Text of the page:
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NY, CA & WA GOVERNORS ANNOUNCE FORMATION OF CLIMATE ALLIANCE

 


In response to President Trump’s decision to withdraw from the Paris Climate Agreement on June 1, 2017, that same day, New York Governor Andrew M. Cuomo, California Governor Edmund G. Brown Jr., and Washington State Governor Jay R. Inslee, announced the formation of the United States Climate Alliance, a coalition that will convene U.S. states committed to upholding the Paris Climate Agreement and taking aggressive action on climate change.

“The White House’s reckless decision to withdraw from the Paris Climate Agreement has devastating repercussions not only for the United States, but for our planet. This administration is abdicating its leadership and taking a backseat to other countries in the global fight against climate change,” said Governor Cuomo. “New York State is committed to meeting the standards set forth in the Paris Accord regardless of Washington’s irresponsible actions. We will not ignore the science and reality of climate change which is why I am also signing an Executive Order confirming New York’s leadership role in protecting our citizens, our environment, and our planet.”

New York, California, and Washington, representing over one-fifth of U.S. Gross Domestic Product, are committed to achieving the U.S. goal of reducing emissions 26-28 percent from 2005 levels and meeting or exceeding the targets of the federal Clean Power Plan.

“The President has already said climate change is a hoax, which is the exact opposite of virtually all scientific and worldwide opinion,” said Governor Brown. “I don’t believe fighting reality is a good strategy – not for America, not for anybody. If the President is going to be AWOL in this profoundly important human endeavor, then California and other states will step up.”

“I am proud to stand with other governors as we make sure that the inaction in D.C. is met by an equal force of action from the states,” said Governor Inslee. “Today’s announcement by the president leaves the full responsibility of climate action on states and cities throughout our nation. While the president’s actions are a shameful rebuke to the work needed to protect our planet for our children and grandchildren, states have been and will continue to step up.”

Together, New York, California, and Washington represent approximately 68 million people – nearly one-in-five Americans – and the states account for at least 10 percent of greenhouse gas emissions in the United States. California will continue to work closely together with other states to help fill the void left by the federal government.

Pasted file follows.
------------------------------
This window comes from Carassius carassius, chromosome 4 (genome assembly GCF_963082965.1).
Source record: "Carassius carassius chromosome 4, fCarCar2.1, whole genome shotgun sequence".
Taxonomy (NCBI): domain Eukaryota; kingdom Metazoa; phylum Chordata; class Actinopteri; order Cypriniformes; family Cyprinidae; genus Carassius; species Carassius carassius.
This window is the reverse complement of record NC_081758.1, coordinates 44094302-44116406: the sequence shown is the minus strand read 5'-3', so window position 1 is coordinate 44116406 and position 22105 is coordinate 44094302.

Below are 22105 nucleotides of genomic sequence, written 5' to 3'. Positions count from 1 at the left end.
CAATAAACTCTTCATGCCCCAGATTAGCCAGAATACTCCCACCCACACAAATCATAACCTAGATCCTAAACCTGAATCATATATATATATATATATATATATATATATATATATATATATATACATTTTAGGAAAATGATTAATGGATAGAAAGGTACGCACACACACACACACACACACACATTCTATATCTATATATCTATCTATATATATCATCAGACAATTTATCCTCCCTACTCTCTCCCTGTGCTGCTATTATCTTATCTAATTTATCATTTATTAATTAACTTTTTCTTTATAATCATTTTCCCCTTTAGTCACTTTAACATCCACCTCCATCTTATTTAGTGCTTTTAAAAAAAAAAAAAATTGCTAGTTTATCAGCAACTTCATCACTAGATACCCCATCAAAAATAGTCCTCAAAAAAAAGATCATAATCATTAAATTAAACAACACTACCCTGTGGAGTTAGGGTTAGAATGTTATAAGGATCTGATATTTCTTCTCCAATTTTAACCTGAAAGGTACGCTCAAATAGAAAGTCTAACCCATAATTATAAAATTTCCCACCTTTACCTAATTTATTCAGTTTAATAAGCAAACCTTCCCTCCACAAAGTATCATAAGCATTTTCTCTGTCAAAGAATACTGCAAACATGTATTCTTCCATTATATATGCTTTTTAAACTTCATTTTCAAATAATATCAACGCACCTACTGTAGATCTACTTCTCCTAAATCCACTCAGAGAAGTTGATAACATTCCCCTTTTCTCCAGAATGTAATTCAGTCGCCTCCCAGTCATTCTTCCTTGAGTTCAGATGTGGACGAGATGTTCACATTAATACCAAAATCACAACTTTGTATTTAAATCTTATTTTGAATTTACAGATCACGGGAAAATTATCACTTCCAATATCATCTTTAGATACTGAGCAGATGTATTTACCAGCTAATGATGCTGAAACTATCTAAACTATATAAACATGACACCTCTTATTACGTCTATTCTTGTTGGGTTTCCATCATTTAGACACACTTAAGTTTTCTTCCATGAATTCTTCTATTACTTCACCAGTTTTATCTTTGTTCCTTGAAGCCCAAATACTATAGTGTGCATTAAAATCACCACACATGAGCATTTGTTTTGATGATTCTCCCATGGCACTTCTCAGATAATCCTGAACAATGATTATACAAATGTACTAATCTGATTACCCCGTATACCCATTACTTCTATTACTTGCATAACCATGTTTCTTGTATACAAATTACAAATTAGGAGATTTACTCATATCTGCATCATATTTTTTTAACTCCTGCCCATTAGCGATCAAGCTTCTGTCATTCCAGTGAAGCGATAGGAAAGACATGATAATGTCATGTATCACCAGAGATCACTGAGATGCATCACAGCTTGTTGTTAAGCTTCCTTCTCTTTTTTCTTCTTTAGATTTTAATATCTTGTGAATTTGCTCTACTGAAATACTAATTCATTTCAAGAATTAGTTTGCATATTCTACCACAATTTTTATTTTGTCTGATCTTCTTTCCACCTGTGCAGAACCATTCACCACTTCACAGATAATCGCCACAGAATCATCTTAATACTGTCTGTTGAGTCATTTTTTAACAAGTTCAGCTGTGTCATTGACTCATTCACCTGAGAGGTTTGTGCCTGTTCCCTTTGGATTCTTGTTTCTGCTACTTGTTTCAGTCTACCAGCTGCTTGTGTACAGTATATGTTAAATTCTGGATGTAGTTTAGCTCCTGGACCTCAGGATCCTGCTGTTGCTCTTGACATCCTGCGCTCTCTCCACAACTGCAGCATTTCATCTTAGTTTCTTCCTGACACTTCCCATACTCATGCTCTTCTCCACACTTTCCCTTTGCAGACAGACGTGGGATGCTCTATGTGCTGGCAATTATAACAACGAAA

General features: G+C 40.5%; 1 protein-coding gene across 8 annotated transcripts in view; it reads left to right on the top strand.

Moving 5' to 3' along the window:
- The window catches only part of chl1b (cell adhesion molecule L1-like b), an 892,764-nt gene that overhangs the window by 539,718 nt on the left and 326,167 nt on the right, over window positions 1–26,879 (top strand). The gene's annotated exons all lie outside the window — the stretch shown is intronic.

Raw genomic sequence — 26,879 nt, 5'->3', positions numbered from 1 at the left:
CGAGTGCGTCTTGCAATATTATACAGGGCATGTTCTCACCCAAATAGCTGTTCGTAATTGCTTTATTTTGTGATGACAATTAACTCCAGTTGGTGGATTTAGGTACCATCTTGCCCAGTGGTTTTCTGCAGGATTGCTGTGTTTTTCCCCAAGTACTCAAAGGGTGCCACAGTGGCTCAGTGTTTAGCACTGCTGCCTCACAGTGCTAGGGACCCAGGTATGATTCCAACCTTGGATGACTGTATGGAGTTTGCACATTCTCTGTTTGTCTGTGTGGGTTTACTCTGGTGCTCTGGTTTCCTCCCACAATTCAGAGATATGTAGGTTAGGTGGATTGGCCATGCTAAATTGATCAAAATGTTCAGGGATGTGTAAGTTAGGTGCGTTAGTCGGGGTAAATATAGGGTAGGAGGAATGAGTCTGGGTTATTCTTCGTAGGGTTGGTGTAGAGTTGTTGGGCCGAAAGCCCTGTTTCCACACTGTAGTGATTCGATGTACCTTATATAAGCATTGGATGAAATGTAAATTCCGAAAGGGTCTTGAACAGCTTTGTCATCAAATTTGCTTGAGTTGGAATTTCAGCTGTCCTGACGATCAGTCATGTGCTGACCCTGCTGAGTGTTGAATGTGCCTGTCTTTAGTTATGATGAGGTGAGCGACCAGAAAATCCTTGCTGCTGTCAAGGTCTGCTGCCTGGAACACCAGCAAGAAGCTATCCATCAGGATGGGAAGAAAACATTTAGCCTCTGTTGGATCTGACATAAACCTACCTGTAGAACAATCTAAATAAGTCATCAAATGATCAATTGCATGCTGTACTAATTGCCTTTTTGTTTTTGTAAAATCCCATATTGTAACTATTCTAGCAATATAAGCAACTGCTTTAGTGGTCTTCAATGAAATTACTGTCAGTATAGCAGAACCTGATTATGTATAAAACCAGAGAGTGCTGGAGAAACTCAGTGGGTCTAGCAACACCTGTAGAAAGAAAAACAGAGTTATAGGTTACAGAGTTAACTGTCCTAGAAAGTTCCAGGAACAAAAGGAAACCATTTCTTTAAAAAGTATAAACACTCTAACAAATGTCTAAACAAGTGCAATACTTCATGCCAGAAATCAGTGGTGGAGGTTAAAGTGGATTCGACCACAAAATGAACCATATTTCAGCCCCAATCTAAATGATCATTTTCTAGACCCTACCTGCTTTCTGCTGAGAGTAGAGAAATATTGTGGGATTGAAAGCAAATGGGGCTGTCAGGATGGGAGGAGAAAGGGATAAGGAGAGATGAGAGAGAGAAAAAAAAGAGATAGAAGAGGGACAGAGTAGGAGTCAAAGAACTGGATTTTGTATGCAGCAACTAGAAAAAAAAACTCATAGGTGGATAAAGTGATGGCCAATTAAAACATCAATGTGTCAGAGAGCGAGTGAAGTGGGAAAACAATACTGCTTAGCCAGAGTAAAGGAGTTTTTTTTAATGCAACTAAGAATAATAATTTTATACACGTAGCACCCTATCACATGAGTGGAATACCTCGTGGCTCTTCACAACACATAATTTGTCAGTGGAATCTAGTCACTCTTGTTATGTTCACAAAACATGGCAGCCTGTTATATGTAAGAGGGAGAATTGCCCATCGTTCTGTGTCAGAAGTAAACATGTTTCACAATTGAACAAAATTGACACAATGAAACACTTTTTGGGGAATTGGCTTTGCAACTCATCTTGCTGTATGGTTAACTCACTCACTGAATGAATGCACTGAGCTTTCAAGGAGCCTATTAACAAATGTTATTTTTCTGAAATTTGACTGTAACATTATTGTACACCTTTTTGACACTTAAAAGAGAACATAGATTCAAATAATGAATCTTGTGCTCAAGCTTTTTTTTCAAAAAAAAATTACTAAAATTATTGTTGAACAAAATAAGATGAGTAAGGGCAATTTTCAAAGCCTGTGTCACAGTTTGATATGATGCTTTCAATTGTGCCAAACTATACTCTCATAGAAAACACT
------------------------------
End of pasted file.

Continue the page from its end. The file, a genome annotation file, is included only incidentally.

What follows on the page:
On Monday June 5, it was announced that 10 more states joined the U.S. Climate alliance. The Alliance announced that Connecticut, Delaware, Hawaii, Massachusetts, Minnesota, Oregon, Puerto Rico, Rhode Island, Vermont and Virginia have all joined the coalition, bringing the number up to 13 members.

With input from all participants, the U.S. Climate Alliance will also act as a forum to sustain and strengthen existing climate programs, promote the sharing of information and best practices, and implement new programs to reduce carbon emissions from all sectors of the economy.

Additionally, on Friday, June 2, 2017, Governor Cuomo announced the Clean Climate Careers initiative. The initiative is a multi-pronged strategy to grow New York’s emerging clean energy economy and prepare the workforce for the long-term careers associated with this industry. In partnership with the ILR School’s Worker Institute at Cornell University and Climate Jobs NY, this initiative focuses on accelerating energy efficiency and renewable energy growth to make New York a magnet for new energy technologies and creating 40,000 new, good-paying clean energy jobs by 2020.

As part of the first phase of the Clean Climate Careers initiative, New York State will make an unprecedented investment of up to $1.5 billion in major renewable energy projects, including wind and solar, and significantly expand energy efficiency and solar installations at public buildings. The investment will result in an additional 2.5 million megawatt-hours of electricity a year, representing the largest clean energy procurement by a state in U.S. history.

 

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